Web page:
Band Saw Gloat

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New in box Delta BS 14" (3/4 HP) from Lowes, $150. Achieved following in the footsteps of a friend via a "talkative" price match. I'm not really gloating, I'm just REALLY HAPPY about it! : ) When my dad and I used to go fishing, we used to joke that we always heard, "You should have been here last week...". This is pleasantly different than that.
Best, Bill
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Good find, I paid more than that for a resaw blade form my Laguna.
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On 1/9/2010 7:29 PM, Leon wrote:
A "drive-by", if I ever saw one! ;)
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Last update: 10/22/08
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Nicely done though. Just the right touch of "nah, nah", but not overly done. :^)
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wrote in message

Nicely done though. Just the right touch of "nah, nah", but not overly done. :^)
Actually I was really just indicating what a good buy he got... The Laguna ResawKing blade is sold by the inch, for 1-1/4" blades the price was $1.25 per inch and I use 150" blades... It is a great blade....as well it should be.
But a NEW Delta 14" BS for $150, that is a great deal.
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wrote in message

(As you may know) Lowes is in the process of switching out their Delta tools to PC tools, which is related to how I got a clearance price. I tried to get even a "decent deal" on the Delta 16.5" DP (regular price is $379) but my local Lowes won't budge yet (I needed to drive to a different city to get the BS for $150). Anyone familiar with the quality of that DP? To me, the brand "Delta" represents a pretty level of quality which probably exceeds my needs as a hobbyist, but it may be a bit naive of me to think that way.
Best, Bill
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IMHO to get the best tool for your money you should never be Brand Loyal... while many of the Delta machines are way below in quality from what they used to be there are still some that are a good value. It seems also that many of their newer pieces are better than what they have been in the last several years. I recently bought a new Delta DP, the 17-959L and looking at the Delta web site it appears through their reorganizing they have dropped quite a few DP's. I retired my older Rockwell Radial DP. I wanted a crank to lower and raise the table, I wanted speeds slower than 450rpm and I wanted a table that would rotate, tilt, and bevel. It looks like the current 16.5 DP does that also , Mdl# 17-950L. There were several 16.5" DP in the past, I am not sure which one you are looking at. I paid about $520 for mine.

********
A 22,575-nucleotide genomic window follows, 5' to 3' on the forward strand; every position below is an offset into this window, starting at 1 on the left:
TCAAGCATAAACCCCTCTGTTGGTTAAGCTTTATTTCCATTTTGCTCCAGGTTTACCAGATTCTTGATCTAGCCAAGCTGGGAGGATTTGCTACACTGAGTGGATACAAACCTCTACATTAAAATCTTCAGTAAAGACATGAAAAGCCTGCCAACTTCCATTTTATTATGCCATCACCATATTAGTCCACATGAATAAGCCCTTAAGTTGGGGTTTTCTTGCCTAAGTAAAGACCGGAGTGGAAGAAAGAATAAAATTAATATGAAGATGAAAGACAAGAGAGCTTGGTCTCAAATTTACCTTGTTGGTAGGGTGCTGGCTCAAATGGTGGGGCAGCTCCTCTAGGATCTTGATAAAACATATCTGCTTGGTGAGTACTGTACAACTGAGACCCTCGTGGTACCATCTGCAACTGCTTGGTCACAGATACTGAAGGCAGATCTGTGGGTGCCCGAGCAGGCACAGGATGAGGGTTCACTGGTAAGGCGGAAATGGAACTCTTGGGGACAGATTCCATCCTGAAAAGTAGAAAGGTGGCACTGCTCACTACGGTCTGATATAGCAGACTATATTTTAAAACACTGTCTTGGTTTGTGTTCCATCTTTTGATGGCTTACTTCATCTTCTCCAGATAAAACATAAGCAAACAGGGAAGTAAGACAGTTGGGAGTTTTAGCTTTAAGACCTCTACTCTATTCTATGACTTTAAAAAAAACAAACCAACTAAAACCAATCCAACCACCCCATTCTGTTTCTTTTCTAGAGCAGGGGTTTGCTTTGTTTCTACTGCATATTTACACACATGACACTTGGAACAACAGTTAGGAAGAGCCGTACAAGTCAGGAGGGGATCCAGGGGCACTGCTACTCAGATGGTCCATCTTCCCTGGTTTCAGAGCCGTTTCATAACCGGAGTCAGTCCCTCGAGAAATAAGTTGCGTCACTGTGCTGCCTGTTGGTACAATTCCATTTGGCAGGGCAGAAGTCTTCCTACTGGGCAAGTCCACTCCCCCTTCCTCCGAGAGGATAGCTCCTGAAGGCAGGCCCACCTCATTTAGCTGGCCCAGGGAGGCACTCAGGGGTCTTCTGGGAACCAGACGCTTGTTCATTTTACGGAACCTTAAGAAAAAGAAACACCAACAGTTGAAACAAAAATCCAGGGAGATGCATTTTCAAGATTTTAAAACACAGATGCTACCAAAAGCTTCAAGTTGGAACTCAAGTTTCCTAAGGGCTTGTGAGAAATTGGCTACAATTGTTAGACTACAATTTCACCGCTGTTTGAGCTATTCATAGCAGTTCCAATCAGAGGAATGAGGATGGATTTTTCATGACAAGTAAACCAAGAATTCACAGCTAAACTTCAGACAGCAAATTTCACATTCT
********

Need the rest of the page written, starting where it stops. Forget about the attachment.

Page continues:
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Thank you for the info. I was looking at Model 17-950. I think that your 17-959 is a step above it. I'll be on the lookout. This seems like a good season for buying.
Best, Bill
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I want to be able to be able to drill peg holes in my workbench (to be), and I wish to drill a 5/8" hole in the bottom end of a banjo neck, and make nice square (true) holes on the other end where the pegs go.
I'll probably be able to think of a few other things I want in a DP after I own one for a year or two, but at this point I don't have the experience (or the need or the budget) to be too particular.
Is it true that using the DP as as shaper is unhealthy for it (likely to lead to "run out"), or is occasional use like that okay?
Best, Bill
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One thing that the one I purchaed offered and I for got to mention was the length of bit/wuill travel. Many are under 3" and that can present problems in some cases. MINE IIRC trables about 5". The Steel City DP travels 6"

Typicall DP's are designed for downward pressure. Side pressure will typically wear the bearings out prematurely. I would advise against it. Actually I have never heard of using a DP as a shaper.
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Leon wrote:

According to Amazon.com, the Delta 17-950L I was looking at has a quill travel of 3.875" and your Delta 17-959L has a quill travel of 4.875" (in case anyone else is reading this). If the numbers were under 3", I would look elsewhere. Thank you for reminding me about this feature (quill length). Among a sea of facts, it's easy to forget one. I will read up on the Steel City DP. Thank you!
Bill